Ramage references small businesses who often hire managed service providers to maintain the business' data privacy. "But not all MSPs are built the same," he cautions. "If you're an electrician, there's a standard you have to meet to be a licensed electrician. In the MSP world, there is not. It is how well you sell, how well you provide services for your customers—but if the customers don't know what those services should look like, it's up to you to define that. This is going to hopefully define some of these rules around what technology providers should be providing from a security standpoint."

"Ultimately, we need a data privacy law in this country. Sure, we need one in Kentucky, but it's not really about Kentucky or Illinois or Tennessee doing it. It's about having something that's consistent across 50 states. Right now, if you're operating in California and Illinois and Kentucky and Tennessee, then you're beholden to four different laws with four different structures. It impacts Murray State because we have students in multiple states. It would be really nice to actually have a consistent framework across the country, but that would require Congress to act."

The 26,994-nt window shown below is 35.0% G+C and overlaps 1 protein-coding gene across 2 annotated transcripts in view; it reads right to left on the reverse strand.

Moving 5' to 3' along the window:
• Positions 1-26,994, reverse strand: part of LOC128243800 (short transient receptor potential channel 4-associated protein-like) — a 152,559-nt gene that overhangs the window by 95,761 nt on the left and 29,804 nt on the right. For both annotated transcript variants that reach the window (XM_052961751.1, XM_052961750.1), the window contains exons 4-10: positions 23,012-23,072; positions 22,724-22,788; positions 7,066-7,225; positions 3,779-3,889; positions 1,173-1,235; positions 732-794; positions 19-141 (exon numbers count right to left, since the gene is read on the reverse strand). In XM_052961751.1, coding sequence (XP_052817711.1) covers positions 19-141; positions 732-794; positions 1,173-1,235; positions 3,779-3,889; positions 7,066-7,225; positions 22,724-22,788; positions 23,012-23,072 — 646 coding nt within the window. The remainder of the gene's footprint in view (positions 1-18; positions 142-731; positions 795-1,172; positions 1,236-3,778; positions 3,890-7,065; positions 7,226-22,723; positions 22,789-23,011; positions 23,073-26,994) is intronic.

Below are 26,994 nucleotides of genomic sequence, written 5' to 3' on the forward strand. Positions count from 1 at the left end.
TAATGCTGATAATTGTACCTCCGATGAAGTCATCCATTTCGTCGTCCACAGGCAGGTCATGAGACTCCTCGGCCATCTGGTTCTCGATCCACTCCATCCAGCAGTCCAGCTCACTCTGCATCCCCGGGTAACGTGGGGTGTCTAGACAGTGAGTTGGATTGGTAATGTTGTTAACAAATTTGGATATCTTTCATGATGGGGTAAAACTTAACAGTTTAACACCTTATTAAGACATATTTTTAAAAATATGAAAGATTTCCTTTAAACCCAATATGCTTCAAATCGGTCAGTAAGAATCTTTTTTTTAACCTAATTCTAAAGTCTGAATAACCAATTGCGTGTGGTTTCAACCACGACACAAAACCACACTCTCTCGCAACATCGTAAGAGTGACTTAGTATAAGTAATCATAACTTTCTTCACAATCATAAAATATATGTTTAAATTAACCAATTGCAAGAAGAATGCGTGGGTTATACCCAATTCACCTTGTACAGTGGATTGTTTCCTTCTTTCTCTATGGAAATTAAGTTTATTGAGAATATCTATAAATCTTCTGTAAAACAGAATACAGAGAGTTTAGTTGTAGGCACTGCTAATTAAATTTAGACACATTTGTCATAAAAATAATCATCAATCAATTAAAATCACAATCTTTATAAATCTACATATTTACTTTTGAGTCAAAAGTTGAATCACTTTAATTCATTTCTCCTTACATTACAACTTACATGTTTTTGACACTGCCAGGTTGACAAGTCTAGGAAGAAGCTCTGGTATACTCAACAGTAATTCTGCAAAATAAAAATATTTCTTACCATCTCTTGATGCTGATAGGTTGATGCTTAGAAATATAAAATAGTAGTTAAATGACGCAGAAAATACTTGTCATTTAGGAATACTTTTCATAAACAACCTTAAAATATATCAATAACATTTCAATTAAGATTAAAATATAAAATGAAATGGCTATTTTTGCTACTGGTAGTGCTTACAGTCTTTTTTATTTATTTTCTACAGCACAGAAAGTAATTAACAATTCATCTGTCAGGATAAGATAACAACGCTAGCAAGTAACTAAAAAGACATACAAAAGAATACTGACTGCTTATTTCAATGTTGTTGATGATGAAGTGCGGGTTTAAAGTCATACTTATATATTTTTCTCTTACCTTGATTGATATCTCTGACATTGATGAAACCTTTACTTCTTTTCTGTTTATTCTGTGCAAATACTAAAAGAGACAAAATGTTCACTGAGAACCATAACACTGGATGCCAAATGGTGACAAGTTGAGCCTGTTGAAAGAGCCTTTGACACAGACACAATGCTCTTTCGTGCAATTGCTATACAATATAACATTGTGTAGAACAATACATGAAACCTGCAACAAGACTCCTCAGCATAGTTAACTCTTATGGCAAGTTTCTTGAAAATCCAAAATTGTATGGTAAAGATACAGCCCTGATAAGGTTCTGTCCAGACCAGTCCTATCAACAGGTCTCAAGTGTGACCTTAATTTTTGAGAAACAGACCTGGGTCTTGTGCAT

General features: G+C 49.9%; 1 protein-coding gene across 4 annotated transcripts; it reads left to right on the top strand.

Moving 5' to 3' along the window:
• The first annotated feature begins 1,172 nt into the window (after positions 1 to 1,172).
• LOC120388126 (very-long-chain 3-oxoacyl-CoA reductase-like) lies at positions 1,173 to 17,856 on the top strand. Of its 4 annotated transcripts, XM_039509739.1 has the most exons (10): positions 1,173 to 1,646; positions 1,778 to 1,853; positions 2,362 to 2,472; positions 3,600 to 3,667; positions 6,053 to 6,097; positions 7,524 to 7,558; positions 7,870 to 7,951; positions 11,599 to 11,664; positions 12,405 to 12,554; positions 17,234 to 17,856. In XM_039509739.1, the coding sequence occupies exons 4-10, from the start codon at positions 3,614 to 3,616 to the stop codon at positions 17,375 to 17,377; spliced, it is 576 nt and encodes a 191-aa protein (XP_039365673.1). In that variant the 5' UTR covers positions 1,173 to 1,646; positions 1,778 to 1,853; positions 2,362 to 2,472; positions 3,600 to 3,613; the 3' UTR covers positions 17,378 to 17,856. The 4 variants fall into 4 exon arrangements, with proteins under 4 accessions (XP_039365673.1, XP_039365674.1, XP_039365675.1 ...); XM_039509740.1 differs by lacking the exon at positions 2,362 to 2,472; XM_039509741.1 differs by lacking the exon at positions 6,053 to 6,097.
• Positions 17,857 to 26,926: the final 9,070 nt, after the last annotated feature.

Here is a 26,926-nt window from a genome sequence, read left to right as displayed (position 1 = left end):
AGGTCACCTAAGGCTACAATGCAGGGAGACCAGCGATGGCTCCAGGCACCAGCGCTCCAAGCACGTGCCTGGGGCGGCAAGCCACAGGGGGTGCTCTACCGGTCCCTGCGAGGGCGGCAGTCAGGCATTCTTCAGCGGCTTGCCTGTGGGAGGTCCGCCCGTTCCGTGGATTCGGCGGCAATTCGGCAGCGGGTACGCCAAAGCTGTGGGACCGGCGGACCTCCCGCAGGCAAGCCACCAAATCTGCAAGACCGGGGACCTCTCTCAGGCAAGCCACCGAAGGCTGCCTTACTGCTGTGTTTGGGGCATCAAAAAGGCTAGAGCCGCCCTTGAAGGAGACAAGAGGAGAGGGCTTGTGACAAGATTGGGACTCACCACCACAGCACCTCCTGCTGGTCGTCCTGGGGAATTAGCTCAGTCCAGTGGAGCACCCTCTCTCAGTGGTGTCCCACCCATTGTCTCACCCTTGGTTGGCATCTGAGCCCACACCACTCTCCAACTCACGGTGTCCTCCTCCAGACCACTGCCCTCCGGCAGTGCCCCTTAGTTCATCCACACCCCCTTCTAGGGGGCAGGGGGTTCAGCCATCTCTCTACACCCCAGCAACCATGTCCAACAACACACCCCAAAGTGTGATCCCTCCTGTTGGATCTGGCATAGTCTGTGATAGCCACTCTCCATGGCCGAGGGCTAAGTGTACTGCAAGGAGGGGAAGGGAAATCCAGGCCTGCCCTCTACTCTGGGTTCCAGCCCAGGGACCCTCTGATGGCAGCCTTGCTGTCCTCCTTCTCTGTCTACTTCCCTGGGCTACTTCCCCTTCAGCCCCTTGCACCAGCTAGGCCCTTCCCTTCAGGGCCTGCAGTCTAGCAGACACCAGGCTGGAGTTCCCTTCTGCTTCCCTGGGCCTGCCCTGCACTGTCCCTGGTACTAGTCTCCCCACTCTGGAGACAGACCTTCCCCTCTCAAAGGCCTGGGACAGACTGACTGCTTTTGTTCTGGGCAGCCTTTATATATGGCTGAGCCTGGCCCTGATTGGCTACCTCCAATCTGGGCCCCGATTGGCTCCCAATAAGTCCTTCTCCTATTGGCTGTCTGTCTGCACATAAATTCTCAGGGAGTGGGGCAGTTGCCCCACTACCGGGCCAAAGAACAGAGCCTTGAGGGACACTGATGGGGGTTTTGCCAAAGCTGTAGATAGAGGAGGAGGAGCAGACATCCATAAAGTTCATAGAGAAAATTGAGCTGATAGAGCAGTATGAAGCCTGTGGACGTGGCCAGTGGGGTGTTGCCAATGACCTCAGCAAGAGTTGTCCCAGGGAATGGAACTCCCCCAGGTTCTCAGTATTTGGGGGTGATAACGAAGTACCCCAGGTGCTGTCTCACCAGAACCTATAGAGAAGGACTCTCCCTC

"I know that everything that's in this strategy isn't going to be implemented. Nothing is going to be perfect. But I think what's good about this is that there's a direction that we have. There's a strategy that's been put together. And if we can implement at least pieces of these, our country, critical infrastructure, and the average person who's doing business who's sharing their information with companies online, expecting those companies to keep them safe, will be safer as well," Ramage concludes.

For more information on the cyber security program Ramage heads at Murray State, visit its website. You can also read the full White House document or other Cyber Bytes installments by clicking either link.

Tracy started working for WKMS in 1994 while attending Murray State University. After receiving his Bachelors and Masters degrees from MSU he was hired as Operations/Web/Sports Director in 2000. Tracy hosted All Things Considered from 2004-2012 and has served as host/producer of several music shows including Cafe Jazz, and Jazz Horizons. In 2001, Tracy revived Beyond The Edge, a legacy alternative music program that had been on hiatus for several years. Tracy was named Program Director in 2011 and created the midday music and conversation program Sounds Good in 2012 which he hosts Monday-Thursday. Tracy lives in Murray with his wife, son and daughter.
Melanie Davis-McAfee graduated from Murray State University in 2018 with a BA in Music Business. She has been working for WKMS as a Music and Operations Assistant since 2017. Melanie hosts the late-night alternative show Alien Lanes, Fridays at 11 pm with co-host Tim Peyton. She also produces Rick Nance's Kitchen Sink and Datebook and writes Sounds Good stories for the web.
Related Content